817 component images taken between Dec. 21, 2011, and May 8, 2012, taken by Mars Rover Opportunity combine in this image. Image released July 5, 2012.
Credit: NASA/JPL-Caltech/Cornell/Arizona State Univ.
A long-lived NASA rover on Mars has beamed home a stunning panoramic view of the Red Planet, a spectacular panorama that a space agency description billed as the "next best thing to being there."
The new Martian panorama was snapped by NASA's Mars rover Opportunity, a six-wheeled robot that has spent more than eight years exploring the Red Planet. The image shows a full-circle view of Mars near a spot called "Greeley Haven," where Opportunity hunkered down during its last Martian winter.
"The view provides rich geologic context for the detailed chemical and mineral work that the team did at Greeley Haven over the rover's fifth Martian winter, as well as a spectacularly detailed view of the largest impact crater that we've driven to yet with either rover over the course of the mission," said Jim Bell of Arizona State University in Tempe, the lead scientists for Opportunity's Pancam imaging system, in a statement today (July 5).
Opportunity's new Mars panorama is actually a mosaic of 817 different images combined like a giant puzzle to make one huge image. It shows a stark landscape broken only by the Opportunity rover's own tracks and the robot's solar array.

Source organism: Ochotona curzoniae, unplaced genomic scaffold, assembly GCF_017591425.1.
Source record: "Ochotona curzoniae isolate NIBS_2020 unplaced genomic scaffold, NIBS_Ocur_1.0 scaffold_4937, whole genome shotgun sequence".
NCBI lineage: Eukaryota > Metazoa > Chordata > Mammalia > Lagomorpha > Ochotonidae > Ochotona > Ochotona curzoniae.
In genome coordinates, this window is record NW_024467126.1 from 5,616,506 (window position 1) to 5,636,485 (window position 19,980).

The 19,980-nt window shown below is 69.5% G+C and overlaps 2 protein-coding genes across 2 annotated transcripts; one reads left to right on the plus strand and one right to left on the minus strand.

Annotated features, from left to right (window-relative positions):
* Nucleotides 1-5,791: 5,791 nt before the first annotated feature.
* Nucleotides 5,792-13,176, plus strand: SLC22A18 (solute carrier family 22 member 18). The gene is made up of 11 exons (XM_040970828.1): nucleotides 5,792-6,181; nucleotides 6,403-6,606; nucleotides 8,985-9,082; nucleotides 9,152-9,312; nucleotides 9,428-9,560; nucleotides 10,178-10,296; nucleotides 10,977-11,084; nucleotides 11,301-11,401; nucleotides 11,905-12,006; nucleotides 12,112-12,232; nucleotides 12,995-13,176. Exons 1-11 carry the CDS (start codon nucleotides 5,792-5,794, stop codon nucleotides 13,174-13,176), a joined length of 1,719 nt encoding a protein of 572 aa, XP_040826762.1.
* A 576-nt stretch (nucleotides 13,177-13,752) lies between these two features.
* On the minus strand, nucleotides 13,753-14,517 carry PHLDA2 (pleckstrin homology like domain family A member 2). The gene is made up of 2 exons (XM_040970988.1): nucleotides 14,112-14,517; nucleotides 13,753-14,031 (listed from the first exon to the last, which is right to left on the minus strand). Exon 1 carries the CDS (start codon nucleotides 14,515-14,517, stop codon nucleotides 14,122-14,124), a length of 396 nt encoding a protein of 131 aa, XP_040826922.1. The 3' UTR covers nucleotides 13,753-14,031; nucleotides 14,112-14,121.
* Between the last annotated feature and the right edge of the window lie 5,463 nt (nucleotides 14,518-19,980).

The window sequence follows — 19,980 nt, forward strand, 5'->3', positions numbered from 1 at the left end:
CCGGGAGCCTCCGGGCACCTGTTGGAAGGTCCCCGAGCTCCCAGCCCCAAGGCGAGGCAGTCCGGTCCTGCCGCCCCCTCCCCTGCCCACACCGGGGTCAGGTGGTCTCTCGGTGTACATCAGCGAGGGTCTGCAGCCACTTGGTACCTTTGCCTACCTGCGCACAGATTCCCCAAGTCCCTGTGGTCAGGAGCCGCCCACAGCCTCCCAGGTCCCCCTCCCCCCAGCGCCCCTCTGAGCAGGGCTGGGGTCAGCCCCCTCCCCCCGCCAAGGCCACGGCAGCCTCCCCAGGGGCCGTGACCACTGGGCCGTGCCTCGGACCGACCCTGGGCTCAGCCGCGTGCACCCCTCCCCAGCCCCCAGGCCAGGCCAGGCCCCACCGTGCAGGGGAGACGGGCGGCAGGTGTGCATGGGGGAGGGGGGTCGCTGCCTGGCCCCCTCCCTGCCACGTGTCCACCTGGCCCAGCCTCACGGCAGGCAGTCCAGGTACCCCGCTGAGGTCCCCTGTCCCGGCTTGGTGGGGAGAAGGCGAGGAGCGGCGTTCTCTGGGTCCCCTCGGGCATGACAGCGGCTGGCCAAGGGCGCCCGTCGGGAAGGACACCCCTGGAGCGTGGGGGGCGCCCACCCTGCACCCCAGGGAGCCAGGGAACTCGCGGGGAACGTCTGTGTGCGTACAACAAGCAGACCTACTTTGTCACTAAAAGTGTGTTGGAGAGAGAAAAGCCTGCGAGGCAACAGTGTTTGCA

While there are varying shades of red (and even some blue) in the Mars panorama, the image is actually a false-color view. Its colors were added artificially to "enhance the differences between materials in the scene," NASA officials explained in an image description. [More Mars Photos by Opportunity Rover]
Opportunity created the Mars panorama between Dec. 21, 2011, and May 8, 2012, while it was stationed at Greeley Haven, an outcrop of rock located on the rim of the giant Endeavour crater that has been the rover's main object of study since August 2011.
Rover mission managers named the outcrop as a tribute to Mars scientist Ronald Greeley (1939-2011), who served as a mission team member and taught planetary science at Arizona State University.
"Ron Greeley was a valued colleague and friend, and this scene, with its beautiful wind-blown drifts and dunes, captures much of what Ron loved about Mars," said Steve Squyres of Cornell University, Ithaca, N.Y., principal investigator for Opportunity and Spirit.
NASA launched Opportunity and its sister rover Spirit toward Mars on a mission that was originally slated to last 90 days. The two rovers far outlasted their warranties, with Spirit exploring its Gusev Crater landing site until getting stuck in deep Martian sand. NASA declared Spirit's mission over in May 2011.
Opportunity, meanwhile, keeps on trucking across the Martian surface.
On Monday (July 2), Opportunity logged its 3,000th Martian day, which mission scientists call "sols." The rover has driven a total distance of 21.4 miles (34.4 km) since landing on Mars, according to mission managers.